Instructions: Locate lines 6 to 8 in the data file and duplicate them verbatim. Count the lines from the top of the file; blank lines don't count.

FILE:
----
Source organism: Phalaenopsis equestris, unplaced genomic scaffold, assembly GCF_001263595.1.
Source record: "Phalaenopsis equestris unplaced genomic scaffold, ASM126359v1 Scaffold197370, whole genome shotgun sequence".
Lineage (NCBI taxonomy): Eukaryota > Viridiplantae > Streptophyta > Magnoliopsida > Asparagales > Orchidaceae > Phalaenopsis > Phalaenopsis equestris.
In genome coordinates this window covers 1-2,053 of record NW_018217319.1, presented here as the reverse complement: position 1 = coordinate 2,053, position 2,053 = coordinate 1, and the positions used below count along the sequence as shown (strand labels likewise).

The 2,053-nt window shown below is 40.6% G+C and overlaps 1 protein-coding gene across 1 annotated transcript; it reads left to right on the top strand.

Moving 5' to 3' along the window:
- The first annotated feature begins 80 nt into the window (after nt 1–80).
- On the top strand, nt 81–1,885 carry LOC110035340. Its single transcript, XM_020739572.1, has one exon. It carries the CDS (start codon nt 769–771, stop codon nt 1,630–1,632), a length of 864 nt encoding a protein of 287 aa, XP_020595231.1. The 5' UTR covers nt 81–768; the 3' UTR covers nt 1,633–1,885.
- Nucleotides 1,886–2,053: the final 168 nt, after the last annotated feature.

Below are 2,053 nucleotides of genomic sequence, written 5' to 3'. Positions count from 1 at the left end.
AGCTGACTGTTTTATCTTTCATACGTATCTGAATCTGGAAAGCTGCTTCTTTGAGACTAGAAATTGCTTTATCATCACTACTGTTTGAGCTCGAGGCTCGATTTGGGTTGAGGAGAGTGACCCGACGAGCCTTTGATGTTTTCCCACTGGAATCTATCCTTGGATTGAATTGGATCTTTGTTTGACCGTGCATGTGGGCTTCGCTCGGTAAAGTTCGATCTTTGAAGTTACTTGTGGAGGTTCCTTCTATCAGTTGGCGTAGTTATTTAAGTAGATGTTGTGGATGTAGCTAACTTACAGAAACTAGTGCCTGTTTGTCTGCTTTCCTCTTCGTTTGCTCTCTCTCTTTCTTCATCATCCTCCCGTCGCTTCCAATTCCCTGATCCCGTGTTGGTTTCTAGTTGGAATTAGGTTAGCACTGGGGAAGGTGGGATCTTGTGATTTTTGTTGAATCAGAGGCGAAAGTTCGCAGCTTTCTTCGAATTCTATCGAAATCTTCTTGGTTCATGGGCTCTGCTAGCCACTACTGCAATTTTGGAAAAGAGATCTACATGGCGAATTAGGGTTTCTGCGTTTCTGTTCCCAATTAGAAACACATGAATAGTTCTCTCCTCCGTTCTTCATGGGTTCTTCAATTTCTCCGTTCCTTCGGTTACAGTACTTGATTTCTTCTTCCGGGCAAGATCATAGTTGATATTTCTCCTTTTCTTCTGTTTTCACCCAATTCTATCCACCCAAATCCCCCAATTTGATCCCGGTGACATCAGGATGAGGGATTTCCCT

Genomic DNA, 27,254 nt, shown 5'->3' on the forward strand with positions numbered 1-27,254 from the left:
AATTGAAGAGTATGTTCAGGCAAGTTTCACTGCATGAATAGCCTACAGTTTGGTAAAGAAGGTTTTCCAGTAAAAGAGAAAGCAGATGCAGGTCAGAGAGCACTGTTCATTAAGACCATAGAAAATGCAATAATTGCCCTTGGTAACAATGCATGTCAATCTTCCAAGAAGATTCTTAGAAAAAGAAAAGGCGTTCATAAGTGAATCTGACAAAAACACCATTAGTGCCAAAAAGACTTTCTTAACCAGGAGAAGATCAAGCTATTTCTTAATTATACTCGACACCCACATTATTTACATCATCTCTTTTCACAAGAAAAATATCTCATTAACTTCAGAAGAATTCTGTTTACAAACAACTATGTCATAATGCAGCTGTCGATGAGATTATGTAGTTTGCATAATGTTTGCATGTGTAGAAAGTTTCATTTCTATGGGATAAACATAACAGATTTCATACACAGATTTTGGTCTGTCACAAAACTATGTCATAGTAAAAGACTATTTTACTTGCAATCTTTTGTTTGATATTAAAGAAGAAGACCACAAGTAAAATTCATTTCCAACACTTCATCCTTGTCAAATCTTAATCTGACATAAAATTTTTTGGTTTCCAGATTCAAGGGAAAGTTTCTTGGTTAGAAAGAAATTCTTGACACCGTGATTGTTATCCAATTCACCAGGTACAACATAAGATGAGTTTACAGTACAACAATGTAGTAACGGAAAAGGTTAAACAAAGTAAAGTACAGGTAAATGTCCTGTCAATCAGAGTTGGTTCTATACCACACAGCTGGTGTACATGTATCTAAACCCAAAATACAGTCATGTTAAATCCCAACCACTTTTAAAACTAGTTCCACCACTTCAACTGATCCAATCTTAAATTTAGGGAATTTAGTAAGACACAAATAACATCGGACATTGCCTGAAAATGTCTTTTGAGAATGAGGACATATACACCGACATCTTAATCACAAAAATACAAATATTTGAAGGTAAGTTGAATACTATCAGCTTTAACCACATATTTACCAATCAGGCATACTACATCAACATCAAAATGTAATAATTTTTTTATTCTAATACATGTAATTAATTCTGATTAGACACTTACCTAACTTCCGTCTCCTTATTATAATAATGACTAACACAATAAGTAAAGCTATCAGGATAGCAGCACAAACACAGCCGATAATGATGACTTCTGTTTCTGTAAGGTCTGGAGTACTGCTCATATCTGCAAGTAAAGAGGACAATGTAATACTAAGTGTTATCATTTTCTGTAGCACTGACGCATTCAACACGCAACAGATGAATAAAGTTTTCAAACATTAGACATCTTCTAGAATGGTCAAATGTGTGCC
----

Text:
Moving 5' to 3' along the window:
- The first annotated feature begins 80 nt into the window (after nt 1–80).
- On the top strand, nt 81–1,885 carry LOC110035340. Its single transcript, XM_020739572.1, has one exon. It carries the CDS (start codon nt 769–771, stop codon nt 1,630–1,632), a length of 864 nt encoding a protein of 287 aa, XP_020595231.1. The 5' UTR covers nt 81–768; the 3' UTR covers nt 1,633–1,885.